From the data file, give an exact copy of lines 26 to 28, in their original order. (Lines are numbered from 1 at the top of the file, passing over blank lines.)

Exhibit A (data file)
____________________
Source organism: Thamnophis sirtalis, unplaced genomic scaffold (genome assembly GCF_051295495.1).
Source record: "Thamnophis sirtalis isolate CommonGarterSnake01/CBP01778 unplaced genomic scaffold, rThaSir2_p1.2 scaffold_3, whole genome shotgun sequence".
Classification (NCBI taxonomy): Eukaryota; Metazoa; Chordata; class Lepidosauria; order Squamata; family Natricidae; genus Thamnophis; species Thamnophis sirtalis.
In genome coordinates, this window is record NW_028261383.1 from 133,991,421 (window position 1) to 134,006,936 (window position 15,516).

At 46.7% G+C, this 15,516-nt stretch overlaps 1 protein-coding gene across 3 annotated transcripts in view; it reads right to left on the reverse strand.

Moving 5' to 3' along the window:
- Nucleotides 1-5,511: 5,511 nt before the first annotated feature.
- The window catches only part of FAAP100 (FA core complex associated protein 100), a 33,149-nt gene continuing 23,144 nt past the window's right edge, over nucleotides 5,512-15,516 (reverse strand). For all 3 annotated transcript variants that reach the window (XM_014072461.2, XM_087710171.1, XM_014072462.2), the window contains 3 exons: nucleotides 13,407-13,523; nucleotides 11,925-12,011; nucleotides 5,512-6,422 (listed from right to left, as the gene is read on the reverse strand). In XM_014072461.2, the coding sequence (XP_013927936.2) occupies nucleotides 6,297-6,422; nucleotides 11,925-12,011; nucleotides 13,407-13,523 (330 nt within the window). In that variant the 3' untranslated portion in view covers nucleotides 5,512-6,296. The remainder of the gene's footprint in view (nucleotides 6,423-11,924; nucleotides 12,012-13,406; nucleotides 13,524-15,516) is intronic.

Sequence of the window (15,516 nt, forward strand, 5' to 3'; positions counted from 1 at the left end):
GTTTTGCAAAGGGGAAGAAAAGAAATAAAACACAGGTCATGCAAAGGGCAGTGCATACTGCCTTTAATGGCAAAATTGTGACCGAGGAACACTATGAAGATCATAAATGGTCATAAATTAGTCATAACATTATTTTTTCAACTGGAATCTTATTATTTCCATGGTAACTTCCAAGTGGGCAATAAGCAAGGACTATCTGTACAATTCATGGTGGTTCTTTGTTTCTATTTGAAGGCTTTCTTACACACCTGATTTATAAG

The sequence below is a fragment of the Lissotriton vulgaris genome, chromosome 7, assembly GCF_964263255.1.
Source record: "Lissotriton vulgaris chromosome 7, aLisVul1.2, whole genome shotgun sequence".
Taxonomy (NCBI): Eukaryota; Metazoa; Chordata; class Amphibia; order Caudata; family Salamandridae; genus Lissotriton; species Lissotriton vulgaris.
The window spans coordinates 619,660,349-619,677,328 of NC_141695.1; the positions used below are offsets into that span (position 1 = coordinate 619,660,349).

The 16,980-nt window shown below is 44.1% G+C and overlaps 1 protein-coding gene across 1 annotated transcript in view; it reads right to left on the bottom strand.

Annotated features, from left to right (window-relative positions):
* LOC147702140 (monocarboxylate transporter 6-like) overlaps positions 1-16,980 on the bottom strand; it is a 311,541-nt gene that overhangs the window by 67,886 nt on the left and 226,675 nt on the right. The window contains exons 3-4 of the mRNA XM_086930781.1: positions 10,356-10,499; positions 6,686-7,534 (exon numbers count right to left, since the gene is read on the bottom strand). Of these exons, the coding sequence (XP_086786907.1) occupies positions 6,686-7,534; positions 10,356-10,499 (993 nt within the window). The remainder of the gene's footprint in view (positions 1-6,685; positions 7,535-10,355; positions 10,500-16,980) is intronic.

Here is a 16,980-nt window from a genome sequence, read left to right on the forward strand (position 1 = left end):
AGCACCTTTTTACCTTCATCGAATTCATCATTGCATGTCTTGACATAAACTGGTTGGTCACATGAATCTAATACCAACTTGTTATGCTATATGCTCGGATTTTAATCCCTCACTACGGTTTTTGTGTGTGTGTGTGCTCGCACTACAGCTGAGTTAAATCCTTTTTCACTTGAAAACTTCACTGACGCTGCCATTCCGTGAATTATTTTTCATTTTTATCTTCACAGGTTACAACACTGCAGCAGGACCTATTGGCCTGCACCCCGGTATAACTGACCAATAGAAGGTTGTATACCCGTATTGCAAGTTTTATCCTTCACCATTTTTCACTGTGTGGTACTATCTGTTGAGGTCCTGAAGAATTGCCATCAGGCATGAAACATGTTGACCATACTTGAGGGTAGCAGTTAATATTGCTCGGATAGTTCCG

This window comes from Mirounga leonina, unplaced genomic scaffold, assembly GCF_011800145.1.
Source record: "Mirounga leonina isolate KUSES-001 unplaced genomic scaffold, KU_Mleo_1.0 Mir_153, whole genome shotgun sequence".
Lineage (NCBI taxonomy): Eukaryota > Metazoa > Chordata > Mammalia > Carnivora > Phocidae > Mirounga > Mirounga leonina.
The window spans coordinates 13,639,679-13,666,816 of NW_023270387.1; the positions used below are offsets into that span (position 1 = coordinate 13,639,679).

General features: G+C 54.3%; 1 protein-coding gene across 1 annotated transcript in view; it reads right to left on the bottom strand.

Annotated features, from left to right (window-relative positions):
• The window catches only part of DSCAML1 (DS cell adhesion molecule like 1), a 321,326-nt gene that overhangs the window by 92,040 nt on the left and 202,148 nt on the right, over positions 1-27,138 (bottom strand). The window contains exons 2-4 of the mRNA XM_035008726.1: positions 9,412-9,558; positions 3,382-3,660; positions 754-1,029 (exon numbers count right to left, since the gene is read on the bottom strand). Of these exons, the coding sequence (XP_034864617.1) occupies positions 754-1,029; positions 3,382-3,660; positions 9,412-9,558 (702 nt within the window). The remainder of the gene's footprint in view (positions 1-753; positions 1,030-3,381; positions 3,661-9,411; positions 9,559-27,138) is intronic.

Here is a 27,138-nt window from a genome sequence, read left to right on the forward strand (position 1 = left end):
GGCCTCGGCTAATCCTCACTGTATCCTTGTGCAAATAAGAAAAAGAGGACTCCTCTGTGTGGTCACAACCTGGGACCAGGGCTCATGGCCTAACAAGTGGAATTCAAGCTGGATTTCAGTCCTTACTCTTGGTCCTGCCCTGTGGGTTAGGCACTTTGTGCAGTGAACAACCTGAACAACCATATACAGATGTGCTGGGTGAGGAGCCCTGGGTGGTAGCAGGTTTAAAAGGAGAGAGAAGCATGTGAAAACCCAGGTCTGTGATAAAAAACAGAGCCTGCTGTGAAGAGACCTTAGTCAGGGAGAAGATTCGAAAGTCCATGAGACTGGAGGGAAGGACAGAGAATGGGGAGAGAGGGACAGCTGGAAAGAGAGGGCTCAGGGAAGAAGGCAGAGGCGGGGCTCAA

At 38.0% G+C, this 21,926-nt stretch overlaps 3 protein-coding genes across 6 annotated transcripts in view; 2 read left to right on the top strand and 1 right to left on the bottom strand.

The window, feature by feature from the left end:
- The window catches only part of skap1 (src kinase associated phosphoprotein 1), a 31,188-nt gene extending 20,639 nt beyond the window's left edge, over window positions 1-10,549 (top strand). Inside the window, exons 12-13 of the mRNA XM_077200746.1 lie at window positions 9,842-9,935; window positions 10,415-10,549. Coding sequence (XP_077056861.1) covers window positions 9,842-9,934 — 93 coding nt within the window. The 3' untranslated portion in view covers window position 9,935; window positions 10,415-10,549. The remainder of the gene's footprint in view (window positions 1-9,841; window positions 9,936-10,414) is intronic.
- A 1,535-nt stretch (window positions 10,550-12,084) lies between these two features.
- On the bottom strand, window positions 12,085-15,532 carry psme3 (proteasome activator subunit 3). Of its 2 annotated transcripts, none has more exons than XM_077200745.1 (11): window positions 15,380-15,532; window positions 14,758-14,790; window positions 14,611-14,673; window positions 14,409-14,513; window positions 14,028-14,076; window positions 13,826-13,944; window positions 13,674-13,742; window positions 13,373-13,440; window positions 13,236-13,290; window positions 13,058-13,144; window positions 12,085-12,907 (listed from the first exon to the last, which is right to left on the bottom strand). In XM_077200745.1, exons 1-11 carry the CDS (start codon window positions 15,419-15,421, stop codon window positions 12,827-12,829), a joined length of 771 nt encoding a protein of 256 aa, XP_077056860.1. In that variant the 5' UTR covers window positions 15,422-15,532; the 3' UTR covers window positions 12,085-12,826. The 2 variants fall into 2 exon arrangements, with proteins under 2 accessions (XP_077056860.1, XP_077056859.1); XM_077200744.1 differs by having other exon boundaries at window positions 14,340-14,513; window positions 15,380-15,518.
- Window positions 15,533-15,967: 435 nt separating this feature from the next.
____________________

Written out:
• The window catches only part of DSCAML1 (DS cell adhesion molecule like 1), a 321,326-nt gene that overhangs the window by 92,040 nt on the left and 202,148 nt on the right, over positions 1-27,138 (bottom strand). The window contains exons 2-4 of the mRNA XM_035008726.1: positions 9,412-9,558; positions 3,382-3,660; positions 754-1,029 (exon numbers count right to left, since the gene is read on the bottom strand). Of these exons, the coding sequence (XP_034864617.1) occupies positions 754-1,029; positions 3,382-3,660; positions 9,412-9,558 (702 nt within the window). The remainder of the gene's footprint in view (positions 1-753; positions 1,030-3,381; positions 3,661-9,411; positions 9,559-27,138) is intronic.

Here is a 27,138-nt window from a genome sequence, read left to right on the forward strand (position 1 = left end):
GGCCTCGGCTAATCCTCACTGTATCCTTGTGCAAATAAGAAAAAGAGGACTCCTCTGTGTGGTCACAACCTGGGACCAGGGCTCATGGCCTAACAAGTGGAATTCAAGCTGGATTTCAGTCCTTACTCTTGGTCCTGCCCTGTGGGTTAGGCACTTTGTGCAGTGAACAACCTGAACAACCATATACAGATGTGCTGGGTGAGGAGCCCTGGGTGGTAGCAGGTTTAAAAGGAGAGAGAAGCATGTGAAAACCCAGGTCTGTGATAAAAAACAGAGCCTGCTGTGAAGAGACCTTAGTCAGGGAGAAGATTCGAAAGTCCATGAGACTGGAGGGAAGGACAGAGAATGGGGAGAGAGGGACAGCTGGAAAGAGAGGGCTCAGGGAAGAAGGCAGAGGCGGGGCTCAA